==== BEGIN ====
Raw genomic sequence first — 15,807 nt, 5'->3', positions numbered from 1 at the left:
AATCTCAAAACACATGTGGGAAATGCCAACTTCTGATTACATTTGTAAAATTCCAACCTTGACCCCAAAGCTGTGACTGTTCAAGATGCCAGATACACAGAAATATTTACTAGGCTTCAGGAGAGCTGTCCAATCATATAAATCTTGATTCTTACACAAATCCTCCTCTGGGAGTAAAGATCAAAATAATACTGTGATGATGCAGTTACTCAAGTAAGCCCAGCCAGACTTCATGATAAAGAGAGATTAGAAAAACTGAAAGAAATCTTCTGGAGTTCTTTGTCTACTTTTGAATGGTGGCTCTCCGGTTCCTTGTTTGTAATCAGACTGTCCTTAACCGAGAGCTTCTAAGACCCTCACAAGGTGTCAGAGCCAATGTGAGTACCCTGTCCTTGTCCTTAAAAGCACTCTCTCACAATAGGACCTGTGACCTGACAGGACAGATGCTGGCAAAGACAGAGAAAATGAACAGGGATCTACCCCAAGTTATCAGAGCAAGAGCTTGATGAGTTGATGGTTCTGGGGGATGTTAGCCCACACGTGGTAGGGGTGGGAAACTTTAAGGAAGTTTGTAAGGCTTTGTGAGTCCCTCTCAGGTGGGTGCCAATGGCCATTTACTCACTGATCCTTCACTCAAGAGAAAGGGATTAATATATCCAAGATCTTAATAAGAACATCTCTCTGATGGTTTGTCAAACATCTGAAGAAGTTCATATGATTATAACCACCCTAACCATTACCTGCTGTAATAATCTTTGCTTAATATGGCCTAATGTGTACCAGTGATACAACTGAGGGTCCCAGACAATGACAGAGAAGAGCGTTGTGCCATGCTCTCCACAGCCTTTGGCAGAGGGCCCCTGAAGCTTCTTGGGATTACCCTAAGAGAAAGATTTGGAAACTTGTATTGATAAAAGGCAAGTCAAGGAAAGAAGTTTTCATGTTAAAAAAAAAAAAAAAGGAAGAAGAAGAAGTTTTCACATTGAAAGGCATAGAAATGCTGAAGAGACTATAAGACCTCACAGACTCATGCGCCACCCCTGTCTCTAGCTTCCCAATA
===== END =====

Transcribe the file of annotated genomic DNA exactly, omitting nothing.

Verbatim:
Raw genomic sequence first — 15,807 nt, 5'->3', positions numbered from 1 at the left:
AATCTCAAAACACATGTGGGAAATGCCAACTTCTGATTACATTTGTAAAATTCCAACCTTGACCCCAAAGCTGTGACTGTTCAAGATGCCAGATACACAGAAATATTTACTAGGCTTCAGGAGAGCTGTCCAATCATATAAATCTTGATTCTTACACAAATCCTCCTCTGGGAGTAAAGATCAAAATAATACTGTGATGATGCAGTTACTCAAGTAAGCCCAGCCAGACTTCATGATAAAGAGAGATTAGAAAAACTGAAAGAAATCTTCTGGAGTTCTTTGTCTACTTTTGAATGGTGGCTCTCCGGTTCCTTGTTTGTAATCAGACTGTCCTTAACCGAGAGCTTCTAAGACCCTCACAAGGTGTCAGAGCCAATGTGAGTACCCTGTCCTTGTCCTTAAAAGCACTCTCTCACAATAGGACCTGTGACCTGACAGGACAGATGCTGGCAAAGACAGAGAAAATGAACAGGGATCTACCCCAAGTTATCAGAGCAAGAGCTTGATGAGTTGATGGTTCTGGGGGATGTTAGCCCACACGTGGTAGGGGTGGGAAACTTTAAGGAAGTTTGTAAGGCTTTGTGAGTCCCTCTCAGGTGGGTGCCAATGGCCATTTACTCACTGATCCTTCACTCAAGAGAAAGGGATTAATATATCCAAGATCTTAATAAGAACATCTCTCTGATGGTTTGTCAAACATCTGAAGAAGTTCATATGATTATAACCACCCTAACCATTACCTGCTGTAATAATCTTTGCTTAATATGGCCTAATGTGTACCAGTGATACAACTGAGGGTCCCAGACAATGACAGAGAAGAGCGTTGTGCCATGCTCTCCACAGCCTTTGGCAGAGGGCCCCTGAAGCTTCTTGGGATTACCCTAAGAGAAAGATTTGGAAACTTGTATTGATAAAAGGCAAGTCAAGGAAAGAAGTTTTCATGTTAAAAAAAAAAAAAAAGGAAGAAGAAGAAGTTTTCACATTGAAAGGCATAGAAATGCTGAAGAGACTATAAGACCTCACAGACTCATGCGCCACCCCTGTCTCTAGCTTCCCAATA